were digested with BamHI, Southern blotted, and hybridized with2×10
cpm/ml of denatured
P-random-labeled Zfp105 full-length cDNA. This
analysis detected 5.0- and 1.1-kb bands from C57BL/6J DNA and 5.0- and
2.3-kb bands from M. spretus DNA (Sambrook et al. 1989). DNAs were
scored for the presence or absence of the C57BL/6J-specific 1.1-kb band.
Map locations were determined by the Map Maker program.
Northern blot analyses.
Total RNA was prepared from various adult
mouse tissues (B6D2F
/J; The Jackson Laboratory) with guanidinium
isothiocyanate (Chomczynski and Sacchi 1987), and poly[A
] RNA was
isolated by oligo (dT) cellulose chromatography. Northern blotting was
carried out by standard methods (Sambrook et al. 1989); 10 g of poly[A
RNA and 15 g of total RNA were loaded per lane for the multiple tissue
and germ cell fractionation blots, respectively. Hybridizations were per-
P-random-labeled probe in 50% form-
amide,5×SSC,5×Denhardt’s solution, 50 m
buffer, pH 7.4, 10% dextran sulfate, and 150 g/ml denatured salmon
sperm DNA at 42°C. Final washing conditions were 65°C in 0.1 × SSC,
Germ cell fractionation.
Testes of adult CD-1 mice were suspended in
EKRB buffer [120.1 m
NaCl, 4.8 m
KCl, 25.2 m
, 1.2 m
, 1.2 m
O, 1.3 m
glucose, 1 ×
essential amino acids (Sigma, St. Louis, Mo.), 1 × non-essential amino
acids (Sigma)] and digested with collagenase, trypsin, and DNase as de-
scribed (Romrell et al. 1976; Bellve` et al. 1977). After being washed in
EKRB containing 0.5% bovine serum albumin (BSA), the single-cell sus-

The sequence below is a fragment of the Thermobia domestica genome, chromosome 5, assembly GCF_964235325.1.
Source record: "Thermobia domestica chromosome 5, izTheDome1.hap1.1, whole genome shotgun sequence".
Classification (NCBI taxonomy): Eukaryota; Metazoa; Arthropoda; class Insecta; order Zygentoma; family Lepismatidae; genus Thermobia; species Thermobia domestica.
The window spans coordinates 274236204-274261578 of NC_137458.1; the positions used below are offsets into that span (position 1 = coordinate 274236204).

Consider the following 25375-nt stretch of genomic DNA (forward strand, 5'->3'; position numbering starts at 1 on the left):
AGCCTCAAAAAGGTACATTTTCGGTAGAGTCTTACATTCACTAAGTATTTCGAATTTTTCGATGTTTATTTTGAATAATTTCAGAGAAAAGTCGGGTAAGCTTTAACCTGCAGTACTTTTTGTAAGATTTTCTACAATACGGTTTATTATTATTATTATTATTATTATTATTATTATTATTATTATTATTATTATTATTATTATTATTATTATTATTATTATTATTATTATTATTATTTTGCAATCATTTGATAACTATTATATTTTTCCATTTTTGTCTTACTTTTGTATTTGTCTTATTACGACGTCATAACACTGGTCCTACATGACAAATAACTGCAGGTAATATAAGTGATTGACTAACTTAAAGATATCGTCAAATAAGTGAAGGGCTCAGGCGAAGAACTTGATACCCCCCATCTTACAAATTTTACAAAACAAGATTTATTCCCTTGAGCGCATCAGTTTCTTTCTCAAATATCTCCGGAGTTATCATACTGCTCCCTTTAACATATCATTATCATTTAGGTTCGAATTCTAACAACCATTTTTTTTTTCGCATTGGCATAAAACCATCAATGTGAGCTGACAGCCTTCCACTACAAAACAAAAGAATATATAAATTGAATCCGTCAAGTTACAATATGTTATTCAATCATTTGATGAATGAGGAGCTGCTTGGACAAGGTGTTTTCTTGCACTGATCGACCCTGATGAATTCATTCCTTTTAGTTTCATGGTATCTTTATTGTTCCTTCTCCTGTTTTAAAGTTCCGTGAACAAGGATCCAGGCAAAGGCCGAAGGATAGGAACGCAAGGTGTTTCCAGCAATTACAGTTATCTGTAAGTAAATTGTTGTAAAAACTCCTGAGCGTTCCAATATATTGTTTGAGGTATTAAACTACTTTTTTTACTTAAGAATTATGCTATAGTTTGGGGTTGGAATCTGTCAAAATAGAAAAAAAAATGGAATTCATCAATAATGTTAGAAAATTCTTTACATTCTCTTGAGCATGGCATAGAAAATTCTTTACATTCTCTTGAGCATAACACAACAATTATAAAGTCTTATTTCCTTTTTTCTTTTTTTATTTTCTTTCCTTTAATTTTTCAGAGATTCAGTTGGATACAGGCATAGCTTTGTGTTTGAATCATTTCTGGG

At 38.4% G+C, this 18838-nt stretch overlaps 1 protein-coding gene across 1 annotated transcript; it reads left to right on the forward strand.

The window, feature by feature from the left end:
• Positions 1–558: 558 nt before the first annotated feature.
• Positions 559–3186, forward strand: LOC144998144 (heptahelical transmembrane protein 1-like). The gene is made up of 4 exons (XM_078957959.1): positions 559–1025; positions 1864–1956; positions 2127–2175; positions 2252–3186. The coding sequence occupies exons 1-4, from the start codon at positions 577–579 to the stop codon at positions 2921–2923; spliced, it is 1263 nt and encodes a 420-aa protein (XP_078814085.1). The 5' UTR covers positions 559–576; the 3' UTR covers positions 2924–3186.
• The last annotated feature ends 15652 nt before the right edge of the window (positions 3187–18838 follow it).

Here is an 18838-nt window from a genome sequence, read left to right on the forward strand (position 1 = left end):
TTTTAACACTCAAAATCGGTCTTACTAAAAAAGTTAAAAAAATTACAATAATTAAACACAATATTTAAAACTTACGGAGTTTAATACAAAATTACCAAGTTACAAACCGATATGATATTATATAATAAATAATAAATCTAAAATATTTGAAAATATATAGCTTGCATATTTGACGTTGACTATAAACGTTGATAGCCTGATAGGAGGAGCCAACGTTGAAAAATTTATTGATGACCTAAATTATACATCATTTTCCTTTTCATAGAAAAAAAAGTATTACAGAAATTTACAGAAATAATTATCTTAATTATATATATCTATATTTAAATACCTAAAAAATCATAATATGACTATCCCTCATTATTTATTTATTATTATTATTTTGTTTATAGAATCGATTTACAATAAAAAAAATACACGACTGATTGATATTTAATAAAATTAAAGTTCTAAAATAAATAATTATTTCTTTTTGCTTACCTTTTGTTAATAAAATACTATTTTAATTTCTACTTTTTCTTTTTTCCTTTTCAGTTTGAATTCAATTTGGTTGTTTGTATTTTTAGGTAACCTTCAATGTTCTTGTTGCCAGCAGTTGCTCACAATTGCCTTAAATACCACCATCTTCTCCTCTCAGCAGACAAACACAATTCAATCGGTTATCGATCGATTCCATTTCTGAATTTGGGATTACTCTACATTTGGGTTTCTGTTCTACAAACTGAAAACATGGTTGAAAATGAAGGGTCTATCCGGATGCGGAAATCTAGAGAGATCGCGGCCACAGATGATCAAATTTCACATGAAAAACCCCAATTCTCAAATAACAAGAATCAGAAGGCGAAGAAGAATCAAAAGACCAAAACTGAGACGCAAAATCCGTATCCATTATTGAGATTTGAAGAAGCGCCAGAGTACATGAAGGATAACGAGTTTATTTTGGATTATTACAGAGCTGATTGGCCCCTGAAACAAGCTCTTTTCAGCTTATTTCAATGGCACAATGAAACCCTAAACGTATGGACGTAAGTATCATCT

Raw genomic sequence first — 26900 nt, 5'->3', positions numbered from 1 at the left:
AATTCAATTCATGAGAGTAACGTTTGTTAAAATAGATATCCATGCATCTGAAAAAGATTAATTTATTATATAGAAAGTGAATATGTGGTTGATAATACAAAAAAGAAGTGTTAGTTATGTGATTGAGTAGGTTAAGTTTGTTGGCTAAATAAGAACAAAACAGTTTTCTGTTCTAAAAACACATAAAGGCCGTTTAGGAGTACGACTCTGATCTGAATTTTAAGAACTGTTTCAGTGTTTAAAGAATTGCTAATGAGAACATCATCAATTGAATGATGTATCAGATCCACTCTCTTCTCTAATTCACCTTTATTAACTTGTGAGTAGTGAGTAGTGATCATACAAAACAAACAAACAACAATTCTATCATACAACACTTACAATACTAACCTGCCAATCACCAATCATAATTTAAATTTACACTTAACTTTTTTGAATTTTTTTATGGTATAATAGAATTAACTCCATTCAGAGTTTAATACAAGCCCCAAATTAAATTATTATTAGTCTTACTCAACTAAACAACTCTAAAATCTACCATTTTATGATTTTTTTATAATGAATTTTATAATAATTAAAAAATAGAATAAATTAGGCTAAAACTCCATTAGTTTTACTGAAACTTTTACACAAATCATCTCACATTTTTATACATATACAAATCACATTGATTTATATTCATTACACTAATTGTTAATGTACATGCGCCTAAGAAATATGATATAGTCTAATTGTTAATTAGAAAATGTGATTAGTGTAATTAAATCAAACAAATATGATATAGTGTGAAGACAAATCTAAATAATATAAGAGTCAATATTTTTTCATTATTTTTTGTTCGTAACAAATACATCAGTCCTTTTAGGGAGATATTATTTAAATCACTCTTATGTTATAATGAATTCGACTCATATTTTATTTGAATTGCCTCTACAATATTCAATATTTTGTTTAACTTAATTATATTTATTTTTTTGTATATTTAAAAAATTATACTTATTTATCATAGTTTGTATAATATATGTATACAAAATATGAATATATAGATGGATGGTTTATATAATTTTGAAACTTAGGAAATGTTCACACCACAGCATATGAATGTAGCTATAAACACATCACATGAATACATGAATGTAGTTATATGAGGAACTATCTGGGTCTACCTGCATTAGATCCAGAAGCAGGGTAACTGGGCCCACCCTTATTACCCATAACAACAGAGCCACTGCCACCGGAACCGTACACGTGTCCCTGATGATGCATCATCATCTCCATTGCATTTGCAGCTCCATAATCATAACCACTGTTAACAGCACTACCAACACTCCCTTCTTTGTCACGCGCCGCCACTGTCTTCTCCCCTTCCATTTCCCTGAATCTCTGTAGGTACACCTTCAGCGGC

pension was sedimented at unit gravity througha2to4%BSAgradient
generated in a STAPUT chamber (Johns Scientific, Ontario). Leptotene
and zygotene (L/Z) spermatocytes were isolated in a similar manner from
testes of 17-day-old animals. The average purity of the pachytene sper-
matocyte population and the leptotene and zygotene (L/Z) spermatocyte
population was 85–90%. Major contaminants in the pachytene spermato-
cyte fraction were Sertoli cells and symplasts composed of round sperma-
tids and spermatogonia, and Sertoli cells were the main contaminants in the
(L/Z) spermatocyte fraction. Total RNA was isolated (Cathala et al. 1983)
from pooled germ cell fractions and also from the testes of wild-type mice
and from germ-cell-deficient testes of adult XXSxr mice (Cattanach et al.
In situ hybridization.
Adult mouse testes were immersion fixed in 4%
paraformaldehyde in phosphate-buffered saline (PBS, pH 7.4) overnight,
dehydrated, cleared in xylene, and embedded in paraffin wax prior to
sectioning (6 m) and mounting on Plus slides (Fisher).
-antisense riboprobes corresponding to the 5Ј region of the isolated clone(s)
were prepared by in vitro transcription according to the manufacturer’s
protocol (Stratagene). Tissue pretreatment, hybridization, and post-hybrid-
Correspondence to: S.L. Ackerman
The nucleotide sequence data reported in this paper have been submitted to
GenBank and have been assigned the accession number AF045565.
Mammalian Genome 9, 758–762 (1998).
© Springer-Verlag New York Inc. 1998